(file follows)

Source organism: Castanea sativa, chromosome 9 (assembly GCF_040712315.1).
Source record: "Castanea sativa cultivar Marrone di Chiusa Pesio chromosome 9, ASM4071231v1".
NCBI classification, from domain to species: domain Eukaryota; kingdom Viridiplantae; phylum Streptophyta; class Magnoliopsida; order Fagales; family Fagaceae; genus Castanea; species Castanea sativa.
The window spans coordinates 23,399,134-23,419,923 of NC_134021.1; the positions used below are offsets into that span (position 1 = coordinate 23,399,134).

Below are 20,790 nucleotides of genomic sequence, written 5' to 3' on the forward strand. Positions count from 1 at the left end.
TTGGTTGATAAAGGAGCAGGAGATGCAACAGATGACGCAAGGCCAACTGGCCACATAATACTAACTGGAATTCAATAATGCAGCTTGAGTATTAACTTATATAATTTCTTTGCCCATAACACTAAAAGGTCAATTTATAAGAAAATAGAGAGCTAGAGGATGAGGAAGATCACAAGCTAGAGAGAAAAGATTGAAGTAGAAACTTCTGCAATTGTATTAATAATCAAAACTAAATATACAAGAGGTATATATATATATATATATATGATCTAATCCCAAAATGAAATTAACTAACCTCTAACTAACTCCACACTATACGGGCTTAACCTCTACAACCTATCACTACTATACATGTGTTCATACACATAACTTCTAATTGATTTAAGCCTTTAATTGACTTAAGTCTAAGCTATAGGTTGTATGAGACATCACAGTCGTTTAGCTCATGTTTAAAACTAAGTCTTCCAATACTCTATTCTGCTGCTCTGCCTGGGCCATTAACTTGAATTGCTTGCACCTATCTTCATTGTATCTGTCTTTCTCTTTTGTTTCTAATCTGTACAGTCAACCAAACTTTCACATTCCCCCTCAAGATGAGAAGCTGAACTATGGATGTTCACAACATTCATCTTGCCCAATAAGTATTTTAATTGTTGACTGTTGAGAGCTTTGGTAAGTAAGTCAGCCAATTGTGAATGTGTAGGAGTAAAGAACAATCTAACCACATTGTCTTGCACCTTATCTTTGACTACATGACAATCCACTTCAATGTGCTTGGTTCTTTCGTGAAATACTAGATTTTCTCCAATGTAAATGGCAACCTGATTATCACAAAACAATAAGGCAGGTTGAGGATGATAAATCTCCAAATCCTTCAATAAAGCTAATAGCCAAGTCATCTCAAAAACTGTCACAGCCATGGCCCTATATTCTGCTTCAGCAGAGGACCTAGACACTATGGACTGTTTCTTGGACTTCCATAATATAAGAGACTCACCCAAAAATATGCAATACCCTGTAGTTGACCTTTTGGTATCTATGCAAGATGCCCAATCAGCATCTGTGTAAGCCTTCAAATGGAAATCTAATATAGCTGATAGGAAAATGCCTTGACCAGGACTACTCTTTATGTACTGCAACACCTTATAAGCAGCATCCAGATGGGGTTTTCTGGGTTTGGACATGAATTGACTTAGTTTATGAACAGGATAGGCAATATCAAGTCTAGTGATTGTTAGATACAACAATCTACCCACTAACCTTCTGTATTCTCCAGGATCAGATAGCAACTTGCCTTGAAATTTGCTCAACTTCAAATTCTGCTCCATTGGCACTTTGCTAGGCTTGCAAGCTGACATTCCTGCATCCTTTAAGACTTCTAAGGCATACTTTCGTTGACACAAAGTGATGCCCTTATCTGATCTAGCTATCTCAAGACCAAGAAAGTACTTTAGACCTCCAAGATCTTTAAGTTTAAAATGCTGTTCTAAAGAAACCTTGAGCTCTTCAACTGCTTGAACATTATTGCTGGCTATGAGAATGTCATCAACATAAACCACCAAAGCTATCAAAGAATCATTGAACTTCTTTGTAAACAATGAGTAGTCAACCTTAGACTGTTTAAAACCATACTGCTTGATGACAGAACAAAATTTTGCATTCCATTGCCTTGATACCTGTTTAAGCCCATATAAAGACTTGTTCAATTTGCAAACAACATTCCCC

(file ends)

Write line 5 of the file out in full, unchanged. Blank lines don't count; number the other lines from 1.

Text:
Below are 20,790 nucleotides of genomic sequence, written 5' to 3' on the forward strand. Positions count from 1 at the left end.